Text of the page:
Now for the big reveal. Out come the zoo animals, with labels showing the area value of the enclosure that they require. Now we are introduced to metres squared. Pupils have to design and calculate the rectilinear enclosures. This is very exciting and there are challenge animals too! Definitely differentiation.

Some pupils select animals that have simple areas to design and calculate (eg 24m2), others have more challenging solutions to find (87m2). Which animal pupils selected was completely at random. Here, the teacher set an irregular bar, though remember a high bar is available via the challenge animals.

As an observer I have absolutely no clue if this was purposeful or not? I will have to ask. If it was, is it differentiation?

The lesson is humming with activity and pupils are talking about their animals and design of the enclosure. They are exploring different rectilinear designs and undertaking many calculation, (multiplication and addition). “321 talking is done.” The keep terms are repeated, the process is affirmed and quickly they are back to work.

The pupils describe the lesson as one of their “best maths lesson ever.”

I would dare anyone, other than the teacher who prepared that lesson, to be able to assign a quantitative value to differentiation in that lessons. Even to accurately answer the degree to which “different work” was given to the pupils”who have difficulty learning and/or to those who can advance faster.”

I am neither an advocate nor a detractor for differentiation; I am puzzled by our determined insistence on differentiation in England, given differentiation’s unquestionable and ever-fluid morphology within most lessons. Given that we know that the most important difference between pupils, is what they already know.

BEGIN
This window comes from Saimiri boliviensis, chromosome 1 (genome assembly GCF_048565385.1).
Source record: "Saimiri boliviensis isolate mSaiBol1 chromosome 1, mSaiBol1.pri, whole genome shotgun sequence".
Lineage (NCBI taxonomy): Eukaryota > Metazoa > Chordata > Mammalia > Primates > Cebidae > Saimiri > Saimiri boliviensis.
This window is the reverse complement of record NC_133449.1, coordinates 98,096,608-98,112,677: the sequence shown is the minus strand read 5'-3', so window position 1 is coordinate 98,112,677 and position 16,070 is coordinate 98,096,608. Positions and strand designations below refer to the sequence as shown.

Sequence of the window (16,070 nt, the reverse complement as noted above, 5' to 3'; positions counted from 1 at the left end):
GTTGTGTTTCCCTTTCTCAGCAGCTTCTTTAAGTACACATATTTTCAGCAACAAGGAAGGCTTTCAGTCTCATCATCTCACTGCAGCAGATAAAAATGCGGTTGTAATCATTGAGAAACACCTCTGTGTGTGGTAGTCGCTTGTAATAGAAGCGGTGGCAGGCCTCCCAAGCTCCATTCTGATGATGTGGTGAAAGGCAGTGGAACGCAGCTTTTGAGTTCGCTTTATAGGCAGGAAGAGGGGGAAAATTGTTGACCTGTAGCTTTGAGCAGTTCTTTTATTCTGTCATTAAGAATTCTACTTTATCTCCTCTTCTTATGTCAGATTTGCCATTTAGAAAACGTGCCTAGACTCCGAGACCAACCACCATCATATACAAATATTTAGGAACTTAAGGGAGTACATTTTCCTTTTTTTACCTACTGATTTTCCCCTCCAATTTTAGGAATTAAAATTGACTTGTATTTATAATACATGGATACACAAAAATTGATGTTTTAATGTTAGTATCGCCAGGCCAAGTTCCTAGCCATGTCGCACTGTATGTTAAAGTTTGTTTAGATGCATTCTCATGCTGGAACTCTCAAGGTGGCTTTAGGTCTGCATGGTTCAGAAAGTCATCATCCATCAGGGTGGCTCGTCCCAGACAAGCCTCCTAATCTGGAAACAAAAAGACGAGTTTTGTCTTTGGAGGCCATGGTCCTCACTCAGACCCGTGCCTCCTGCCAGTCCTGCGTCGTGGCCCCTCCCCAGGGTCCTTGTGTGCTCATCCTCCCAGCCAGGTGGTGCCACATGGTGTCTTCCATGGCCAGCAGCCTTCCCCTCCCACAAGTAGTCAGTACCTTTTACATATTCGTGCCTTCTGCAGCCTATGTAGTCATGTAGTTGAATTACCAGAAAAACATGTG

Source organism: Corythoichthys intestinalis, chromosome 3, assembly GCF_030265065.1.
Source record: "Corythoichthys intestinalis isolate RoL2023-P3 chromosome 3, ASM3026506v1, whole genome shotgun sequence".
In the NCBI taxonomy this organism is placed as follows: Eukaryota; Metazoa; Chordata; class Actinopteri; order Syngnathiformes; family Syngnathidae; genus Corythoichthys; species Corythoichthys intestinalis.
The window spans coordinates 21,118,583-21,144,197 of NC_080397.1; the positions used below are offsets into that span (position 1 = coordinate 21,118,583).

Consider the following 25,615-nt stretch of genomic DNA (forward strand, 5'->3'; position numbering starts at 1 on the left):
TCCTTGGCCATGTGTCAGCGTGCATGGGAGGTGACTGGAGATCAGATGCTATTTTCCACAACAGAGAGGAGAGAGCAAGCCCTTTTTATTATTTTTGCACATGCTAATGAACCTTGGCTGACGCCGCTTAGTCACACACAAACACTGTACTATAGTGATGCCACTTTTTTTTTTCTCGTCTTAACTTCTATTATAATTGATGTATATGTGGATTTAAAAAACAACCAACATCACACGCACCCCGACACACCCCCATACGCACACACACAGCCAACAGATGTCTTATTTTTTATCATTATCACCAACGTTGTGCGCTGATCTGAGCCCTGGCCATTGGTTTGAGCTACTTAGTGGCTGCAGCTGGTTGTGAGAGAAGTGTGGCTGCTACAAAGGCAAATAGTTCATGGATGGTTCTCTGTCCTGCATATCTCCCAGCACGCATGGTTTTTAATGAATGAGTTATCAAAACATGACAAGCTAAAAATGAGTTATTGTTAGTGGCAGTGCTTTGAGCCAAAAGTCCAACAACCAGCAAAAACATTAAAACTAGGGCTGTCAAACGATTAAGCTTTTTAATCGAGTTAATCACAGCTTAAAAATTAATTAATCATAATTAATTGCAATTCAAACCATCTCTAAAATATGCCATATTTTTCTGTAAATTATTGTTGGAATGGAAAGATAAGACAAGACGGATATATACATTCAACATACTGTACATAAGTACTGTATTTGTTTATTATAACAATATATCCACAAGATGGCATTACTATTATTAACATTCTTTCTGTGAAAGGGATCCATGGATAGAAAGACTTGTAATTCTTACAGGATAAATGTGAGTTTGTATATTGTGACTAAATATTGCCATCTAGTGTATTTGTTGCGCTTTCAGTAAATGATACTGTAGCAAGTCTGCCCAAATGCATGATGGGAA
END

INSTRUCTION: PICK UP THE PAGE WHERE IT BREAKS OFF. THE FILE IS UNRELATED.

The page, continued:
“If I had to reduce all of educational psychology to just one principle, I would say this: The most important single factor influencing learning is what the learner already knows. Ascertain this and teach him accordingly” (Ausubel, 1968 p. vi).

I am particularly concerned with our insistence on differentiation by task. I am, differentiating my levels of concern – for differentiation. How ironic.

As not to sit on the fence, to nail my colours to the mast. In most settings I would advocate teaching to a ‘rising tide’ principle – that a rising tide lifts all ships.

  • Teach with high expectation for all pupils. Expect and secure the pupils full attention.
  • All pupils complete the same work. Invest in planning and thinking through the learning you anticipate will result.
  • Support where needed. Targeted, accelerated intervention if support is insufficient.
  • Make the connections explicit for learners. Interrogative their understanding. The craft of teaching.
  • Expect pupils to be able to retrieve knowledge.
  • Evaluate one’s own learning.

The expectation and belief that every student is capable of learning and that there are no intellectual boundaries to knowledge; an almost Confucian work ethic. What I have previously and lazily referred to, as teaching to the top.

Find out what they know. Ask or quiz the pupils. Pre-test, probe their understanding. Use formative assessment often. Both strategies were event in the Year 4 case study shared. Decide what to do with this information and how you will use it to leverage their motivation and attention.

To be concise: I reject categorising learning – that is a no to “all, most, some.” Differentiation by target grade (these are far to broad for a single lesson topic). 

I would therefore reflect and suggest that there really is only two practical approaches to dealing with the range of attainment found in every class – that is, a) to use inclusive differentiation, with formative and responsive teaching.

b), to differentiate through ‘targeted intervention or catch-up provision.’ That is for pupils who maybe be excelling well beyond their peers, or pupils who have not grasped an essential component that proves to inhibit onward learning.

Note, that in the later case, these pupils need to be learning at a faster or accelerated pace than that of the class,for the intervention to be considered successful and for the pupil to be in a strong position to return.

As with all aspects of instructional practice, I remind myself on the inter-connectedness and complexity of our profession. Any decision you make, to differentiate or not, will have consequences.

I certainly thanked and recognised the teachers sincere efforts in the Year 4 lesson I outlined, however, we can not reasonable expect our teachers to plan, prepare and deliver six of the “best maths lesson ever,” every day.

Differentiation is discrimination. Discuss?

More food for thought here, in the article that Prof Rob Coe references form the image.